Pics or it didn’t happen

Aside

Did you see my photos (and videos!) from IML? Find me on Instagram @Writingwolf2010.

Also…now that I’ve graduated from grad school, I intend to photoblog more frequently. And did I mention I’m getting a puppy soon? She’ll be there too.

TBT: A Marriage in Heaven

Lately I’ve been using Thursdays as a way to remember special moments with my fiance in our journey together toward marriage and the relationship we’ll be able to build on the other side of our immigration journey.

But tonight there’s another couple I want to remember.

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Memoirs at 1,600 Miles

Today marks three months from our NOA1, the date that marks the receipt of our fiance visa petition. We’ve raised almost five percent of our goal, and it’s heartwarming to see so much support. June 3, 2015.

* * *

It’s been a few days since our last update because there hasn’t been much to report.

However, I’ve been writing letters to representatives and talking with other visa petitioners, discussing ways we can try to eliminate the processing time delays between service centers. Realistically, our efforts may have no impact on our own timelines, but perhaps we can make the system more equitable for those who follow.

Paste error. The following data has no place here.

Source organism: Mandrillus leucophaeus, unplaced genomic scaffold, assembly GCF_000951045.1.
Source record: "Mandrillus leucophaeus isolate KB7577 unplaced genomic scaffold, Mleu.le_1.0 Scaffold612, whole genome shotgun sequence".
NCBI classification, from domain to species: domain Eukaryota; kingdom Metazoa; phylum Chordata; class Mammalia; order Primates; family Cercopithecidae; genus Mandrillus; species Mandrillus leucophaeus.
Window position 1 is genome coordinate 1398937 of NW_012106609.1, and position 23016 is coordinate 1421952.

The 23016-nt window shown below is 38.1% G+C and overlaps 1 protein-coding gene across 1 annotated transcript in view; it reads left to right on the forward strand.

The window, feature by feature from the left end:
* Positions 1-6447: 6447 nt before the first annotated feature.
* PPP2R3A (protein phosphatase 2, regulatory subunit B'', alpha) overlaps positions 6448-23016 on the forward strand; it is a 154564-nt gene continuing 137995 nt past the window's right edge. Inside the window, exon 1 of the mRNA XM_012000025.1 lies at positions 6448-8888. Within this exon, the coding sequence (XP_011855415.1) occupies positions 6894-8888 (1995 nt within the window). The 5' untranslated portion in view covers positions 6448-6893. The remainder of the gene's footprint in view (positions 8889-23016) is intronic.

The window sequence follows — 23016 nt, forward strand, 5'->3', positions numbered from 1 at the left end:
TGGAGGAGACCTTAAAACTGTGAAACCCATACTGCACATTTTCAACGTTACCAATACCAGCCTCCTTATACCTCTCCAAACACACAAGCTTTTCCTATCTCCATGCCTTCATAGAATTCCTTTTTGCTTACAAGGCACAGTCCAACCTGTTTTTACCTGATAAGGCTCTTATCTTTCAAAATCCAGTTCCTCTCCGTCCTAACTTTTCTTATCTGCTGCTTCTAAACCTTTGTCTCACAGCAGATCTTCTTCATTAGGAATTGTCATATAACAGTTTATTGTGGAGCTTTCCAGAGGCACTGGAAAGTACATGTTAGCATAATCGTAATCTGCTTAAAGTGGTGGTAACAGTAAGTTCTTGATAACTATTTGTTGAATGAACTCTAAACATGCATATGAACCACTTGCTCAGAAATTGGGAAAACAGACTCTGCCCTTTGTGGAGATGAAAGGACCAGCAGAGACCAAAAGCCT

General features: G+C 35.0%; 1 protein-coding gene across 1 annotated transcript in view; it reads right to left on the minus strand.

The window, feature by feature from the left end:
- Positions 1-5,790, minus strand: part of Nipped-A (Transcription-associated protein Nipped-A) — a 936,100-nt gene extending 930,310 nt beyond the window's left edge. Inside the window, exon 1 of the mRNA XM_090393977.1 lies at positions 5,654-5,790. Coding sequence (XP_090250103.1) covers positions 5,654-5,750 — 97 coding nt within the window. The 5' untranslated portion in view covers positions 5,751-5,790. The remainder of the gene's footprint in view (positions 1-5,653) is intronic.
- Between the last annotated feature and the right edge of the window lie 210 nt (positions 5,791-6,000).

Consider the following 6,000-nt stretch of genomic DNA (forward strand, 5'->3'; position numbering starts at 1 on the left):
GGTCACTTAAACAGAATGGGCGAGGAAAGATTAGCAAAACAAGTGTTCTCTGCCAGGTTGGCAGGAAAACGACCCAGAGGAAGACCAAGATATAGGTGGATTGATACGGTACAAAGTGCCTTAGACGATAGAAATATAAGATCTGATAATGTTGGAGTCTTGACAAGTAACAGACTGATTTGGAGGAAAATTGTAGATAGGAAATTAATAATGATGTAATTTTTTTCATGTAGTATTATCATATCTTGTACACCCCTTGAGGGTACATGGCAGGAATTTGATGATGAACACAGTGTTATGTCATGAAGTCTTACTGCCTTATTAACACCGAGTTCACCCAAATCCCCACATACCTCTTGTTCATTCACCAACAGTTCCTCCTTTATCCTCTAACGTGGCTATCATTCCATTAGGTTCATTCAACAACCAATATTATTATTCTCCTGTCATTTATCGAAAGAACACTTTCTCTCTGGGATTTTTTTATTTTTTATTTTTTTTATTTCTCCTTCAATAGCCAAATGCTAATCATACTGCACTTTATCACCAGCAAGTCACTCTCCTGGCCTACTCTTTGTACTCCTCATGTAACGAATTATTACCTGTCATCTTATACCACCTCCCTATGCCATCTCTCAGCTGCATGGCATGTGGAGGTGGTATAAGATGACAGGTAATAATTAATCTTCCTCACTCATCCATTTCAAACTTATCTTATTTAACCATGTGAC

* * *

The past few nights in NC have been stormy and they’ve reminded me of the first time Harel and I met.

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Three Winners

Sometimes the weather says it all: cold and bitter, turbulent, frustrated and uncertain–should it rain? Turn to ice? Remain indecisive, unfulfilled, until it blows aside?

Earlier this week three Muslim students at the blue school up the road (UNC Chapel Hill) were shot and killed over an alleged parking dispute, but in my heart, in my gut, I believe it truly was a hate crime. The small-town feel of our campuses was shaken, shattered.

The students, filled with fear, tragic loss. The weather said it all. A good friend, when I crossed her path yesterday, said it better: “They were our age, Darren. Our age.”

Since Wednesday I’ve heard nothing but the inspiring and heartwarming stories of these three students, their compassion, their faith, their service toward building bridges of understanding and commonness between diverse groups. And I can’t even bring myself to say their names, or write them, because to do so brings them too close, closer than I can handle. I didn’t know them, but I feel now as though I do, and it’s a loss I cannot bear.